Women's Heart Advisor July 2015 Issue

You Are Not Too Young to Have a Heart Attack

Donít ignore the symptoms at any age. Research shows women too often delay getting help when symptoms first appear.

Image: Thinkstock

Women are generally protected from heart attack until their estrogen levels decline after menopause. But the key word here is “generally.” More than 15,000 women under age 55 die from heart disease every year.

Because heart attack is unexpected at a young age, women commonly ignore the symptoms or delay getting help. In interviews with women ages 30 to 55 who were hospitalized with heart attack, researchers heard the following reasons:

- They delayed seeking care due to work or family responsibilities.

- They did not associate their symptoms with heart attack.

- They did not think they were at risk for heart attack.

- They were afraid they would be embarrassed by the false alarm, if they were not having a heart attack.

Unfortunately, older women experience the same issues, as well.

“Women of all ages tend to ignore their symptoms, either because they don’t believe it could happen to them, or because they put the families and other responsibilities first,” says cardiologist Leslie Cho, MD, director of Cleveland Clinic’s Women’s Cardiovascular Center.

Physicians can be skeptical, too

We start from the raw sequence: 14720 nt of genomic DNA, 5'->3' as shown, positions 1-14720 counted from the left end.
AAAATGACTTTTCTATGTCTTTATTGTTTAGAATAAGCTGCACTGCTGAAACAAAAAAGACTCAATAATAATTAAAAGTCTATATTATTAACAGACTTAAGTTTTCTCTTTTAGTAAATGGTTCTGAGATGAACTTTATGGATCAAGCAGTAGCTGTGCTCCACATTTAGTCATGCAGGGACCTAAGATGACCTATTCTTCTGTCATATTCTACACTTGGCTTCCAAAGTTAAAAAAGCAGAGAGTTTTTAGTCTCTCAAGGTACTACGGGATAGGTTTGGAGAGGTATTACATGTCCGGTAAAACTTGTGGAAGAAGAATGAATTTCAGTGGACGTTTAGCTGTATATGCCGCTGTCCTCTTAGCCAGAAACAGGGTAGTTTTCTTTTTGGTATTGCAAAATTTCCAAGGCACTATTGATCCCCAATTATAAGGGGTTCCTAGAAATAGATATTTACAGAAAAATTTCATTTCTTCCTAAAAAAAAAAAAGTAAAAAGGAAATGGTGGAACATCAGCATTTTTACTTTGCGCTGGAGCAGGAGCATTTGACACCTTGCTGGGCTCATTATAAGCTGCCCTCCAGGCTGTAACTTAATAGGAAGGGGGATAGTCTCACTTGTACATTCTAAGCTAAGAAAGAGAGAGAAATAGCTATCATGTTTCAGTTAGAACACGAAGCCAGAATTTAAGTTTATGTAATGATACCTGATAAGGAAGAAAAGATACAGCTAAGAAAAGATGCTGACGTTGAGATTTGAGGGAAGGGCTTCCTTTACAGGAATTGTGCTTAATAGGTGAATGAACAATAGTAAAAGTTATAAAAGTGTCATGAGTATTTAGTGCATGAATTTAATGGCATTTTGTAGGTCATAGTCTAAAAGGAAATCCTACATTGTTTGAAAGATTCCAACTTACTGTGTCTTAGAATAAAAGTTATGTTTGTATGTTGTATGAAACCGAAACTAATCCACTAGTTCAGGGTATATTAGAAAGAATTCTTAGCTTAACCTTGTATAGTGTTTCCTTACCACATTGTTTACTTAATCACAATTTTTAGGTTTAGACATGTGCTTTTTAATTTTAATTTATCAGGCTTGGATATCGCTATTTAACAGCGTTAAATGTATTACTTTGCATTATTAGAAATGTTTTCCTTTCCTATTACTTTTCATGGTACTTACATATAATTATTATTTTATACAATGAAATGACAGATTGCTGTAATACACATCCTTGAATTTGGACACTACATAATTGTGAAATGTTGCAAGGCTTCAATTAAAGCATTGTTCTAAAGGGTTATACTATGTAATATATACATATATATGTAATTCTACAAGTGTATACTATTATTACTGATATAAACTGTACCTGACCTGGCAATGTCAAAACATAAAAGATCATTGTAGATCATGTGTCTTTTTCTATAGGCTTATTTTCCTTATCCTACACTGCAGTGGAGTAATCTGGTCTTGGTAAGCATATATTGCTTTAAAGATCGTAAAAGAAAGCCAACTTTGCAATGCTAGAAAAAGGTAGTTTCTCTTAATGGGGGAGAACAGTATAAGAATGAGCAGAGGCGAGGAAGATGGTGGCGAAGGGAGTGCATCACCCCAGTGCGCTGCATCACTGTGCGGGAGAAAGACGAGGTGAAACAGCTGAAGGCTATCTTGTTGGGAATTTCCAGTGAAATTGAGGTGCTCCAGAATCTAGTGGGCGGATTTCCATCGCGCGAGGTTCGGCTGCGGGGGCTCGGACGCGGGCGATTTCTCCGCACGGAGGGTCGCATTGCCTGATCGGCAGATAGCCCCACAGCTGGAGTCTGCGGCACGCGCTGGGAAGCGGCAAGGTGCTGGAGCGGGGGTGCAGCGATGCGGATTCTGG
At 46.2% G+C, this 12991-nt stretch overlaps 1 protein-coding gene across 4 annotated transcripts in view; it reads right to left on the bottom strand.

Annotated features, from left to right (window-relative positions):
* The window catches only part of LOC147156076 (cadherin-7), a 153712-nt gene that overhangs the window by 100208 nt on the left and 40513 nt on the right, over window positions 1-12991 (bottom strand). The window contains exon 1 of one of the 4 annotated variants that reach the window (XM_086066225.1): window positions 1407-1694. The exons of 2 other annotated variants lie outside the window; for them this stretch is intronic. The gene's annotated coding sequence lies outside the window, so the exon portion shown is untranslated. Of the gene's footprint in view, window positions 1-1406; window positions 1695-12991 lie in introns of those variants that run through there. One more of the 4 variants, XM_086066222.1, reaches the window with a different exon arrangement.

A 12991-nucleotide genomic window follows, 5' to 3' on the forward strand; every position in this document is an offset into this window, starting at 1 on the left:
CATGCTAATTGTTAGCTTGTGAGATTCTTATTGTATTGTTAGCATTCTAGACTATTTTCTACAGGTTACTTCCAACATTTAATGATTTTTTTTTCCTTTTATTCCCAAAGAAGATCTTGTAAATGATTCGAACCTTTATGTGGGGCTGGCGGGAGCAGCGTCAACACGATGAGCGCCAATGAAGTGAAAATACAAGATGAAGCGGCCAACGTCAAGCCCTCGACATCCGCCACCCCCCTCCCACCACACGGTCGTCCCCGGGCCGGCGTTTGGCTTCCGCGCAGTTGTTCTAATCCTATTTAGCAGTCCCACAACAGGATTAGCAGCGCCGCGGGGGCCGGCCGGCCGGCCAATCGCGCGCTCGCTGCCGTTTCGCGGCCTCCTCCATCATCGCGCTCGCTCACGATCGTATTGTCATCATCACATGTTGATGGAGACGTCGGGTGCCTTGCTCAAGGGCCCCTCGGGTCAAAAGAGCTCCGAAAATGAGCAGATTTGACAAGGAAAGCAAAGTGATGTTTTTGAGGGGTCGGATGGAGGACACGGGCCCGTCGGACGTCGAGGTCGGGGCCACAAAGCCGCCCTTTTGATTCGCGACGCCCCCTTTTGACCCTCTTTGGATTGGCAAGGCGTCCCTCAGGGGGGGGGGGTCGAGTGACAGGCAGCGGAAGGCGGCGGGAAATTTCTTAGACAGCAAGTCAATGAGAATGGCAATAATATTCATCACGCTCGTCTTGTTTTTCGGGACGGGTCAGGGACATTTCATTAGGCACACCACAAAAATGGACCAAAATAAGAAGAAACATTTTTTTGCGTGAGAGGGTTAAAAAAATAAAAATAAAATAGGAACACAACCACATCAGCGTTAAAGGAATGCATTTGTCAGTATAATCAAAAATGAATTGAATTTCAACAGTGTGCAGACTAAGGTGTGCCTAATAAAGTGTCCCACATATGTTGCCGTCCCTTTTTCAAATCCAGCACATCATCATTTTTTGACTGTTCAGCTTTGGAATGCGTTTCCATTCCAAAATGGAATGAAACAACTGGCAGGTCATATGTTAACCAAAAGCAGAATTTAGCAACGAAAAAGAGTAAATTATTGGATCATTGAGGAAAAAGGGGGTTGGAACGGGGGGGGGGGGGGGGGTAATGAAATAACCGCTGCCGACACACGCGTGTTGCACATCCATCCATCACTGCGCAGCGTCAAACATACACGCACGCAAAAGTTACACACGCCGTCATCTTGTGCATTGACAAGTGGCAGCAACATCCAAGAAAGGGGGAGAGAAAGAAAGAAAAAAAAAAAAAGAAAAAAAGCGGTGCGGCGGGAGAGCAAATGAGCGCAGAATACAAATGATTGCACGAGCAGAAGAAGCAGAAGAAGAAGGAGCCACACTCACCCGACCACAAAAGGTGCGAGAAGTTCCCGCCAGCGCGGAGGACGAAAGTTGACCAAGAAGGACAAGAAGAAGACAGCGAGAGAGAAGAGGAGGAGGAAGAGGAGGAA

It’s not always the patient’s fault. In this study, some medical personnel had a hard time believing a young woman’s symptoms could be caused by a heart attack. As a result, some of the women who sought care were not treated promptly, worked up thoroughly or diagnosed correctly.

Could it happen to you?

Most heart attacks do not occur out of the blue. These victims had a strong family history of heart disease and one or more risk factors themselves, such as diabetes, hypertension or smoking. Yet many did not seek regular preventive care that could have avoided a heart attack.

“Any risk factors you have will increase your risk of heart attack exponentially. Keeping these risk factors under control is critical to lowering your risk,” says Dr. Cho. “If you have a family history of heart disease, you should have a baseline cholesterol screening around age 20. If you have no risk factors, you can wait five years to be rechecked. If you have any risk factors for heart disease, you should see your doctor every year.”

Comments (1)

Are children likely to get a heart attack?

Posted by: Cecilia Quarm Boakye | August 19, 2015 12:53 PM    Report this comment

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